You will find that when you are given change, it will be in $1 notes. This is to help you out with the tipping in the USA. You will end up with wads of $1 notes, but you will quickly give them to anyone, and everyone who looks like they might provide a service.
Bell boys etc: $2-5 per piece of luggage
Man who opens the door for you: $2
The man who walks past on the way somewhere else: – hell, give him a dollar too.
Tipping in AUSTRALIA
Be careful what you read as some information is incorrect. I read an article from a reputed magazine Conde Nast, published in 2015, which stated that in Australia, you need to pay 10-15% to the waiter. This is entirely incorrect and would come as a shock to any Aussie’s and also to the wait staff. PS, to the author who specified ‘waiter,’ we have both female and males, and they are called waitstaff! In Australia, we reward good service not because we have to. Tipping a cab driver, who we call a taxi driver, is not the norm, and only done if the passenger feels like it…generally after a big night on the town and they don’t know what they are doing…and they are eating a kebab.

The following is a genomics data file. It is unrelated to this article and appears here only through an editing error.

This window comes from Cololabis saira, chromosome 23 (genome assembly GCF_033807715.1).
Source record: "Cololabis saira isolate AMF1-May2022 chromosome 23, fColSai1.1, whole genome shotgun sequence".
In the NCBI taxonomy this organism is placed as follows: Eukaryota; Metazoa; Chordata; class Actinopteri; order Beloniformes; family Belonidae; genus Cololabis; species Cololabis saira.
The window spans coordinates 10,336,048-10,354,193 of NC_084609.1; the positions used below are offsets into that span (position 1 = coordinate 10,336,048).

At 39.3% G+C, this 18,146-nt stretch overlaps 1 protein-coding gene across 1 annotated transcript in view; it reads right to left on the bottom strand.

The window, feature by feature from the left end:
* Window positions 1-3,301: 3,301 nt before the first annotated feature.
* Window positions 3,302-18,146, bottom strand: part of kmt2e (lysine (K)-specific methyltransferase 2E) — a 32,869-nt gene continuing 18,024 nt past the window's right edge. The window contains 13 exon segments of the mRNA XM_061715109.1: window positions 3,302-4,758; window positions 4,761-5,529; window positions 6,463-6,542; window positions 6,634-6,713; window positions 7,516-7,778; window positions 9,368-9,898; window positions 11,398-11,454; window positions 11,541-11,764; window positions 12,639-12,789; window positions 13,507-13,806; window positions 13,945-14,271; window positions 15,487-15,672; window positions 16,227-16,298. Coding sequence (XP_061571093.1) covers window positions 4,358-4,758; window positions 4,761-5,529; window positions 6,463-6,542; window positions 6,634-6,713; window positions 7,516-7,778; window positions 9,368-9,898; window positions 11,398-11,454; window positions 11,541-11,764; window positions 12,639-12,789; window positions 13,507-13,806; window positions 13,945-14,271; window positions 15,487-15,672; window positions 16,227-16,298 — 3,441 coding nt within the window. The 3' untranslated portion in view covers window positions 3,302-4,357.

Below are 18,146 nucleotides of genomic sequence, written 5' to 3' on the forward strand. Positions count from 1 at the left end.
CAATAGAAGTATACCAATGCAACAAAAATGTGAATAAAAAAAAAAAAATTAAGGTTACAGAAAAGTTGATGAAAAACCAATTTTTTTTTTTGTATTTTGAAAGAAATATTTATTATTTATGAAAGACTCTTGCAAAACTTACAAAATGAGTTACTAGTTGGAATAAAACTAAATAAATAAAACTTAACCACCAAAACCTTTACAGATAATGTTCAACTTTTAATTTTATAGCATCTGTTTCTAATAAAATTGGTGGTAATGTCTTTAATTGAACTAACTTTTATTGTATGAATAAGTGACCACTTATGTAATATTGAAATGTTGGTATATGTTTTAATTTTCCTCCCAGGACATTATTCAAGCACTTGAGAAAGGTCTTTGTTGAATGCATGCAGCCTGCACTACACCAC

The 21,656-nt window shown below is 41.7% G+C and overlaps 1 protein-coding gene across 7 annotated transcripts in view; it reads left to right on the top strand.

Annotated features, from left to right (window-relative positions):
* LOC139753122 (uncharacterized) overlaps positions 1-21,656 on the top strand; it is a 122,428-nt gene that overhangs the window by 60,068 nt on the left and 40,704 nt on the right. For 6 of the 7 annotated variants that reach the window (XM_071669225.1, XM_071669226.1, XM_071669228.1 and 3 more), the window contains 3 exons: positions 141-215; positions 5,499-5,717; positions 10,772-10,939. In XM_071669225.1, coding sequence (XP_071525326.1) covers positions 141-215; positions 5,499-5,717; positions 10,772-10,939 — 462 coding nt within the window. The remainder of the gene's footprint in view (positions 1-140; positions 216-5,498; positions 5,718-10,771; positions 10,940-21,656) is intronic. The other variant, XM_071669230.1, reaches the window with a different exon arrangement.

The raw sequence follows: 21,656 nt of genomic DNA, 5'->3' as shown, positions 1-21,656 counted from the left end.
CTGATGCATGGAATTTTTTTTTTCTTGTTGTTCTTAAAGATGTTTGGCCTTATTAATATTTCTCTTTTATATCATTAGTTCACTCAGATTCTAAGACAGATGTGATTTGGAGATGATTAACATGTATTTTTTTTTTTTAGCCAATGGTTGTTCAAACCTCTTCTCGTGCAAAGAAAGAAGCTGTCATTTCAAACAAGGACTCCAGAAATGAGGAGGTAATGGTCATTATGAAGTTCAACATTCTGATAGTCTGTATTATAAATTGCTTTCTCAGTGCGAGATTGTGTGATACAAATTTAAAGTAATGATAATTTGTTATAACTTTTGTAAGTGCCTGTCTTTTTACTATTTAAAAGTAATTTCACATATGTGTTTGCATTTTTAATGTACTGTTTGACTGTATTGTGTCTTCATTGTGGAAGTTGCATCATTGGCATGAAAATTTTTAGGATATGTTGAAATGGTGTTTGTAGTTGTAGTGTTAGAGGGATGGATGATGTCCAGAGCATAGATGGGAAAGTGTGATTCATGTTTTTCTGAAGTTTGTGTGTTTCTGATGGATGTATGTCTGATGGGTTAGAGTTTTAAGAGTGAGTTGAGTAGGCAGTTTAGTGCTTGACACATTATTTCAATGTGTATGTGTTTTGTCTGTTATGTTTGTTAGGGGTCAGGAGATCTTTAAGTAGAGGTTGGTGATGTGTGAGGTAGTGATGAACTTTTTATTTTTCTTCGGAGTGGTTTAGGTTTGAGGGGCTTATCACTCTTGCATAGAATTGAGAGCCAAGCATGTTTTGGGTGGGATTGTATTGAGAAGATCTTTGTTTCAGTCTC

We don’t tip. In saying that however, if you have a fantastic meal and great service, we show our appreciation by leaving a tip. Often when you go to a coffee shop, café or bar, you will see a jar next to the till. This is not for tips, but generally for a local charity, and if you have no great love of small change in your pocket, and support the local charity, then throw your loose change in there.
As a random aside, I worked at a high-end restaurant as a WAITRESS back in the days, and the tips I received paid my way through University. The caps lock is on ‘waitress’, because I know what I would think if I read that.